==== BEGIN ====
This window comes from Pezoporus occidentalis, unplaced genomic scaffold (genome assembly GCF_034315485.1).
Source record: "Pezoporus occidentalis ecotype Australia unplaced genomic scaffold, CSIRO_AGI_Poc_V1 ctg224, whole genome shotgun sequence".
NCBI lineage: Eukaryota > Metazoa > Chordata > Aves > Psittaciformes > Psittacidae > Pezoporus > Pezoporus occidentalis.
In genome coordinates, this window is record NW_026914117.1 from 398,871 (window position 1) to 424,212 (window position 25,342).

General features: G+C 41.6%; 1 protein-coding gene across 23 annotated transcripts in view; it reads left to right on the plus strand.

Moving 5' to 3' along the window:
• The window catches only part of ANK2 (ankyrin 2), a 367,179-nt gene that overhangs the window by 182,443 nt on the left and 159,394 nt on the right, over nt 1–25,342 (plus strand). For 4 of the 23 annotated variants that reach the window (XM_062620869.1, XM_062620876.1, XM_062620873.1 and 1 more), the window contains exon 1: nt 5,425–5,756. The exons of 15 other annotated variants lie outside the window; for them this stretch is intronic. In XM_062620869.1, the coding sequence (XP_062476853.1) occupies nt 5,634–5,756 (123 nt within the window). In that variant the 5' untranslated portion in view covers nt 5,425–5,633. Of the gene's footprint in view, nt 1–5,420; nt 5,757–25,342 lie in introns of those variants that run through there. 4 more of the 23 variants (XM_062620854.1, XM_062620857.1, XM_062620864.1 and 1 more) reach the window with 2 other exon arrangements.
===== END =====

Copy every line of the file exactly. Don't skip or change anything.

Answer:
This window comes from Pezoporus occidentalis, unplaced genomic scaffold (genome assembly GCF_034315485.1).
Source record: "Pezoporus occidentalis ecotype Australia unplaced genomic scaffold, CSIRO_AGI_Poc_V1 ctg224, whole genome shotgun sequence".
NCBI lineage: Eukaryota > Metazoa > Chordata > Aves > Psittaciformes > Psittacidae > Pezoporus > Pezoporus occidentalis.
In genome coordinates, this window is record NW_026914117.1 from 398,871 (window position 1) to 424,212 (window position 25,342).

General features: G+C 41.6%; 1 protein-coding gene across 23 annotated transcripts in view; it reads left to right on the plus strand.

Moving 5' to 3' along the window:
• The window catches only part of ANK2 (ankyrin 2), a 367,179-nt gene that overhangs the window by 182,443 nt on the left and 159,394 nt on the right, over nt 1–25,342 (plus strand). For 4 of the 23 annotated variants that reach the window (XM_062620869.1, XM_062620876.1, XM_062620873.1 and 1 more), the window contains exon 1: nt 5,425–5,756. The exons of 15 other annotated variants lie outside the window; for them this stretch is intronic. In XM_062620869.1, the coding sequence (XP_062476853.1) occupies nt 5,634–5,756 (123 nt within the window). In that variant the 5' untranslated portion in view covers nt 5,425–5,633. Of the gene's footprint in view, nt 1–5,420; nt 5,757–25,342 lie in introns of those variants that run through there. 4 more of the 23 variants (XM_062620854.1, XM_062620857.1, XM_062620864.1 and 1 more) reach the window with 2 other exon arrangements.